Half empty - half full
Gardner: I'd like to get more into this psychology of what makes people rabid IT consumers versus somebody who avoids it. I think it has to do with the glass being either half empty or half full. Some people see IT as actually benefiting them across the board -- personal lives, communications, applications and services.
You go into a lot of cities now and there are people driving Zipcars, ordering groceries over the Internet, and finding their directions on their iPhones or a smartphone. It's really embedded deeply into their lives. There are other people who just don't see IT as helping them, but it actually frustrates or inhibits them.
Does anybody else have some thoughts as to whether we're crossing a cultural gap here or a threshold? Should we call it the "age of always on or always off," and how do we decide who gets to do what?
McKendrick: Dana, even those folks who think they're avoiding IT, actually do deal with it. Anytime they go to an ATM, they're using the client, the front-end of a network of an IT system. If they go to a phone and use voicemail or a voice prompt, they're accessing an IT system. It's unavoidable now.
I'm going to bring up Google up here. Even 10 or 20 years ago in any science fiction movie, nobody could have imagined that we'd have a resource where we could ask any question and get an answer back from any point in the globe. Nobody ever thought that, that would be possible.
Gardner: It really strikes me that between Wikipedia and Google, I can find just about anything I want, and I do. It's very enriching.
McKendrick: Anything, all the information in the world, everything is available.
Shimmin: Excuse me guys. With Wolfram Alpha, if any of you have heard of that, that's coming out, it's going to be not just content, but also the data itself. You can get answers to questions like, "What's the statistical probability that I'm going to get in a car accident next year?" It's amazing. For me, it's not so much even a cultural shift or a threshold. It's a functional threshold.
Back to just talking about Google and how pervasive it is, and the ATM example. If you're a two-year old baby and you're picking up an iPhone -- which I think I saw on YouTube at some point -- and you're able to actually make the damn thing work, that says to me that we've crossed the functional threshold. We have the technology in a form factor that people can understand and make use of, without it being a barrier to their adoption, regardless of age or any of those other factors.
Schmelzer: This wonderful idea of technology and technologists and IT and stuff -- we've been trying to figure out what is the real issue with business and IT. Is it just that there are people who don't like technology and people who do? It's more than just a cultural thing? It's personal preference. What we found is that most people, if not almost everybody, actually loved technology. So it's not an anti-technology thing.
You ask people, "Well, do you want a 42-inch plasma television in your house? Do you want TiVo? Do you want the latest MacBook and the latest iPhone?" Something like 90 percent of the people are going to say yes. They want the GPS. They want all that stuff.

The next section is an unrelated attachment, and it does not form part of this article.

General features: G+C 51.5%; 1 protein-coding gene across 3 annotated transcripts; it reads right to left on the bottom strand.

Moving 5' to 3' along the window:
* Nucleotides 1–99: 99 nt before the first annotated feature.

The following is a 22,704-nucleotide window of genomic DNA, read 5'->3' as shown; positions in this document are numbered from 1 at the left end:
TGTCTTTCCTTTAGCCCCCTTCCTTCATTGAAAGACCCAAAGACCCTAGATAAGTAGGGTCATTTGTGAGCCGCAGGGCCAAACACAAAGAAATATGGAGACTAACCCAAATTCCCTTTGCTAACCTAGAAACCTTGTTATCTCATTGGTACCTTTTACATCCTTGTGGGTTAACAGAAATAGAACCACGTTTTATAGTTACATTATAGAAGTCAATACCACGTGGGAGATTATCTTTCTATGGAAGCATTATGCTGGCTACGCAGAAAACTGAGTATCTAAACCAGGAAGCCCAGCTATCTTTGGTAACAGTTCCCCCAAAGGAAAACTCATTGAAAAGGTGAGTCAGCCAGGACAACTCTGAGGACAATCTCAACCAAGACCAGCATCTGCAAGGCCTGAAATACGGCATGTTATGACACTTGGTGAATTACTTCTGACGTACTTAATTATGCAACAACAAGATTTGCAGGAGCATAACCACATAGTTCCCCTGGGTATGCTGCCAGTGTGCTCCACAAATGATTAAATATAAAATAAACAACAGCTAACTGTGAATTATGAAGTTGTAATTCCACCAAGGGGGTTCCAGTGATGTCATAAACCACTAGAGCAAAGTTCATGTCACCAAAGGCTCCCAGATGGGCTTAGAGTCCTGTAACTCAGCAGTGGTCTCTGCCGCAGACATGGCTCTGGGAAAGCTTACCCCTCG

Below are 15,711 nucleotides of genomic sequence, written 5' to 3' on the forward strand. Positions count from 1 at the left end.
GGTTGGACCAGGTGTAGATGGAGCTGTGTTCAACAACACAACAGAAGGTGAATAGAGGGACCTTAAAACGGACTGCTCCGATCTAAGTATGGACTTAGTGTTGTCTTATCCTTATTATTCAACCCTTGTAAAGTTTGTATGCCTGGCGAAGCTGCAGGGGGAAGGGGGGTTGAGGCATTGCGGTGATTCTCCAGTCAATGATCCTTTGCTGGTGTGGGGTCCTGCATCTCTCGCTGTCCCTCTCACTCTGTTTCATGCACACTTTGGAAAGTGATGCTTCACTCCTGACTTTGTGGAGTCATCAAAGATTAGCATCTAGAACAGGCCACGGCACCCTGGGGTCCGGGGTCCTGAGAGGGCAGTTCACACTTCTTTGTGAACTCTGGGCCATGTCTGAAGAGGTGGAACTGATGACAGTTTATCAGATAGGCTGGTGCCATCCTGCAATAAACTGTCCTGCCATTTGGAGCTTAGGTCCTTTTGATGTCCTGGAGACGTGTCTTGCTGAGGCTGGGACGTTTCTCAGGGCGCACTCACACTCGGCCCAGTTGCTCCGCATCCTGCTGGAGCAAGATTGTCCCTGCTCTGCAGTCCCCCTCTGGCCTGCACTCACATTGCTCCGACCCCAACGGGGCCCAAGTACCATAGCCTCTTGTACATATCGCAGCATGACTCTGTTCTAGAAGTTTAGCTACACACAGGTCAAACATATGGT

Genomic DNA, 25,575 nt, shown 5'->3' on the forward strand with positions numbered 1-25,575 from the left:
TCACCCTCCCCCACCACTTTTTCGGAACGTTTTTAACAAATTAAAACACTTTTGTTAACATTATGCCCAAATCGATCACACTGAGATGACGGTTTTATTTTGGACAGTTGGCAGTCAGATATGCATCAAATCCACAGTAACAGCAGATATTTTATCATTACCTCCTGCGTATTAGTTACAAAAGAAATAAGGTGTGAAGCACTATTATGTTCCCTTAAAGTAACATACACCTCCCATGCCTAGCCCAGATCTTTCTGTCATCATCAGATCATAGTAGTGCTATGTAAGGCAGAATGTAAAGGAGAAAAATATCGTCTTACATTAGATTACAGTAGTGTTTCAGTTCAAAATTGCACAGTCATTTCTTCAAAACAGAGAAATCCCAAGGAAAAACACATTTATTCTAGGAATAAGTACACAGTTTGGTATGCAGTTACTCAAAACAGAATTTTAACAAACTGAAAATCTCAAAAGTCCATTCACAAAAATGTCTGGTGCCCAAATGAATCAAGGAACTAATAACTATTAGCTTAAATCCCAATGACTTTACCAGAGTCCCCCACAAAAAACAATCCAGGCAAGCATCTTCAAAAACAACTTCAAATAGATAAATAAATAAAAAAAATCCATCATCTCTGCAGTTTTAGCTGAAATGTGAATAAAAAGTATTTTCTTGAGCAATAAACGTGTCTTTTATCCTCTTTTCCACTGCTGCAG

So what is it about enterprise IT? It's not the technology that they're blocking. It's this complexity. And it's not just the complexity. It's this perception that enterprise IT is nonconstructive hassle. So they look at Google and they think, "Ah, constructive, productive." They look at enterprise IT, and they think, "Barrier, bottleneck."
Shimmin: You're absolutely right. Any of us here -- because most of us work remotely -- who has to get on a VPN before we're allowed access into the corporate facilities that we connect with knows that hassle and knows just what you're talking about.
Kobielus: We on this call are atypical, because we're highly autonomous analysts who are quite used to self-provisioning. We're either running our own business or, if we 're employed by a larger company, have a remote, completely self-contained office where we basically have to do everything.
We're chief cook and bottle washer and we fix our own systems issues. We resist these IT bottlenecks, because bottlenecks just keep us from continuing to self-service and self-provision, as we've always preferred to do and as we want to keep on doing.
Really, this is an age of self-service, mashups, fending for ourselves, and resisting bottlenecks, or organizations, such as corporate IT, that essentially are bottlenecks, keeping us from getting the resources and services that we need right now.
Gardner: We're also in the era of mass bankruptcies, with Chrysler now declaring bankruptcy. We're looking at large banks, some of which may have not passed the stress test. We're looking at, in some senses, an implosion of a financial order, at least on Wall Street.
Is there any connection? Is there any connection between a big car company that can't seem to change itself over a 30-year period and individuals, enabled with technology as it is today, can change their career, change their direction, and get virtually any information instantly.